Behind an intentionally understated and unmarked office facade at a secret location in San Jose, Troy Coleman conducts his business of protecting some of California’s most beloved VIPs and celebs. Troy, an ex Alameda County sheriff and Military Policeman, has been involved in security details for such notables as Bill Clinton, Michael Jackson, and Apple Incorporated. His security firm, Coleman Security and Investigations, is comprised of ex-military personnel and police officers, and he graciously revealed the true location of his office in order for me to come in and ask him questions about how technology has changed the private security and surveillance industry.
The conversation ranged from the use of infrared goggles for night assignments to the increasing threat to privacy that modern technology poses to individuals, and what resulted was a highly entertaining list of app wishes by Troy that he would like to see as part of future security teams.
Let’s get started then.
App #1: “An app that could help a security team track clients with a tracking device concealed in some sort of ring, pendant, or other object”
Well Troy, this one exists, kind of. The next two apps come from the realm of super-concerned parenthood. You’d have to have a pendant that looks like this:
“The eZoom is a small device that can be placed into your child’s backpack or permanently mounted in the car. Using your PC and smartphone, you can check your child’s location, create “safe” zones that will alert you if the device leaves these areas and even monitor the speed of the car your child in which your child is riding.” Price $99 Source: Mashable
There is also the PocketFinder, another GPS tracking option that offers the same features, and works with a complementary iOS or android app. The unit is customizable to turn on the tracking function at certain times of the day to conserve valuable battery life. Price: $150.
App #2: “An app that could be used to sweep a room for bugs”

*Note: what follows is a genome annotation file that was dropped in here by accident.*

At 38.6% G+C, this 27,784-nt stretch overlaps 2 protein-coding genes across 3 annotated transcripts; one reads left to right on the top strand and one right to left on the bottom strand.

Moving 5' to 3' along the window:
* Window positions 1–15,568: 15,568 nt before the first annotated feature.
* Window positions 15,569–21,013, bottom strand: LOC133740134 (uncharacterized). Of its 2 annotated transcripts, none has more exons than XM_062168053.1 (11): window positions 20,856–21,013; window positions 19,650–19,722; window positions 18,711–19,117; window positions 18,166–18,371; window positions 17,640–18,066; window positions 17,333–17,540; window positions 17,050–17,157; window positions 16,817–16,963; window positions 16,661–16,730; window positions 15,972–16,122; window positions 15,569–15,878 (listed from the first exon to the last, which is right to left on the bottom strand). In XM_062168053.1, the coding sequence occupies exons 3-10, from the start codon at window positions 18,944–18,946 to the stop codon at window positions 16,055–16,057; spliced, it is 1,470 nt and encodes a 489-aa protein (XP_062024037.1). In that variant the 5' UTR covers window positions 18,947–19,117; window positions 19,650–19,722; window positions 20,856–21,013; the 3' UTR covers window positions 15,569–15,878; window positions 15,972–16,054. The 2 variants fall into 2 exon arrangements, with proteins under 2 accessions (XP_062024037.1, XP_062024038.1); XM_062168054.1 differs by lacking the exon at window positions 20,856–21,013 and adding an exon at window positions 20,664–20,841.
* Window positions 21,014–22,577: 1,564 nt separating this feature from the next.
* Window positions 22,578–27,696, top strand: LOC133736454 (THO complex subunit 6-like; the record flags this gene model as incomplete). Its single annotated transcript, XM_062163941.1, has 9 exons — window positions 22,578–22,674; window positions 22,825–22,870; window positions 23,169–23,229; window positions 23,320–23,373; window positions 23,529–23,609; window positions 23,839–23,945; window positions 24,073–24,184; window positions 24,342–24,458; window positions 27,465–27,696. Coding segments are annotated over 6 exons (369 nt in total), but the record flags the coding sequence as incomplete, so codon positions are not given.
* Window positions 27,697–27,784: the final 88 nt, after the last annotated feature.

One concern that Troy raised is that it is increasingly hard to keep trade secrets and remain completely private as a celebrity or executive in today’s world, with all sorts of crazy hidden camera and listening devices available on the market. I couldn’t find an app that wasn’t getting awful reviews, and it seems that the few apps that claim to be able to detect bugs are just toys, kind of like “babe detector” or sobriety test apps. I did find an informative wikiHow article on the several ways in which you can detect bugs. One of the methods is buying a professional radio frequency detector, which range from $200- $3000, but there were also a couple of interesting manual techniques. Take a look at this gem:
A disadvantage to this method of manually detecting the glint in a pinhole camera’s lens is that, if there is indeed a pinhole camera, it will capture you looking like a raving lunatic.
Another method of bug detection described in the article did involve a cellphone, whereby the person wishing to detect a bug waves a cellphone that is connected to a call near the suspected area. A series of clicking sounds will indicate radio interference to the call and could possibly indicate an actively transmitting bug.
App #3: “An app that would improve communication between members of a security team”
I’ve actually used Apple’s Facetime app combined with a dashboard iPhone mount (the #iOttie) to provide a live video feed of what I was seeing out of my windshield to my dad, as I drove around showing him the neighborhood that I just moved into. I felt pretty cool, but be warned: This racks up cellular data pretty quickly.
App #4: A facial recognition app linked to a private database.
The scenario (privacy advocates, take a deep breath): VIP guests are mingling at an event. Tragedy strikes. One of the guests is down. A security team member runs up to the fallen, snaps a photo of the person’s face, and is presented with an ID of the victim from the firm’s own database, including important medical information that can be passed on to the emergency services crew.
Facial recognition is a touchy area for consumers and developers. Google announced in June that it would be banning facial recognition apps due to privacy concerns, but that hasn’t stopped hackers from giving Google Glass this capability.
Face.com has developed an app for iOS and android that recognizes the user’s Facebook friends, so theoretically one could use that app for the above scenario as long as the customer agreed to become Facebook friends with the protective services company.